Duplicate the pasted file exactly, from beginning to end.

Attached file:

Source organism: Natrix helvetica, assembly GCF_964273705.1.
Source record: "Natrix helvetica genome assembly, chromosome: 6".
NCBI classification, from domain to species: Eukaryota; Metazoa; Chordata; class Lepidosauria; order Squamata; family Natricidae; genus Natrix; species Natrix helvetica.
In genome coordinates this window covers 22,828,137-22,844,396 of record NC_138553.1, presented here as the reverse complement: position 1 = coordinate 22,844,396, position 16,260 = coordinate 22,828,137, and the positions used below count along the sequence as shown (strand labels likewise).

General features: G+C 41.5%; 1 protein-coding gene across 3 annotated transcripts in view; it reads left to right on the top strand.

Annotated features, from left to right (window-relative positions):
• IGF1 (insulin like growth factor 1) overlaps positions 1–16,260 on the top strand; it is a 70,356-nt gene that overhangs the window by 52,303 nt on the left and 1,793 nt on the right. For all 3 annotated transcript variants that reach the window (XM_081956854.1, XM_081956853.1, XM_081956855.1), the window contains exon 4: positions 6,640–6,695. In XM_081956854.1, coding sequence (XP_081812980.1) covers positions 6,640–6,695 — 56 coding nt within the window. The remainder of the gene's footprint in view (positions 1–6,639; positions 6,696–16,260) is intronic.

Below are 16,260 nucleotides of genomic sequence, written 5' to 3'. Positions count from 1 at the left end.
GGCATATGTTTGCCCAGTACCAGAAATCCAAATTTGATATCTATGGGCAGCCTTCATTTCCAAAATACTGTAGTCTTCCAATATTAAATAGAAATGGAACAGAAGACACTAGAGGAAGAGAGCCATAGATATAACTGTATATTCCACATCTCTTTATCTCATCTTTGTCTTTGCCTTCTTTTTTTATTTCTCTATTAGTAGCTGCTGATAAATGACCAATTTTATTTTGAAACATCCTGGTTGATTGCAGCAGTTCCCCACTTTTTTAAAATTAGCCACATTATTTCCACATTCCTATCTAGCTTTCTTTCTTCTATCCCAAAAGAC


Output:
Source organism: Natrix helvetica, assembly GCF_964273705.1.
Source record: "Natrix helvetica genome assembly, chromosome: 6".
NCBI classification, from domain to species: Eukaryota; Metazoa; Chordata; class Lepidosauria; order Squamata; family Natricidae; genus Natrix; species Natrix helvetica.
In genome coordinates this window covers 22,828,137-22,844,396 of record NC_138553.1, presented here as the reverse complement: position 1 = coordinate 22,844,396, position 16,260 = coordinate 22,828,137, and the positions used below count along the sequence as shown (strand labels likewise).

General features: G+C 41.5%; 1 protein-coding gene across 3 annotated transcripts in view; it reads left to right on the top strand.

Annotated features, from left to right (window-relative positions):
• IGF1 (insulin like growth factor 1) overlaps positions 1–16,260 on the top strand; it is a 70,356-nt gene that overhangs the window by 52,303 nt on the left and 1,793 nt on the right. For all 3 annotated transcript variants that reach the window (XM_081956854.1, XM_081956853.1, XM_081956855.1), the window contains exon 4: positions 6,640–6,695. In XM_081956854.1, coding sequence (XP_081812980.1) covers positions 6,640–6,695 — 56 coding nt within the window. The remainder of the gene's footprint in view (positions 1–6,639; positions 6,696–16,260) is intronic.

Below are 16,260 nucleotides of genomic sequence, written 5' to 3'. Positions count from 1 at the left end.
GGCATATGTTTGCCCAGTACCAGAAATCCAAATTTGATATCTATGGGCAGCCTTCATTTCCAAAATACTGTAGTCTTCCAATATTAAATAGAAATGGAACAGAAGACACTAGAGGAAGAGAGCCATAGATATAACTGTATATTCCACATCTCTTTATCTCATCTTTGTCTTTGCCTTCTTTTTTTATTTCTCTATTAGTAGCTGCTGATAAATGACCAATTTTATTTTGAAACATCCTGGTTGATTGCAGCAGTTCCCCACTTTTTTAAAATTAGCCACATTATTTCCACATTCCTATCTAGCTTTCTTTCTTCTATCCCAAAAGAC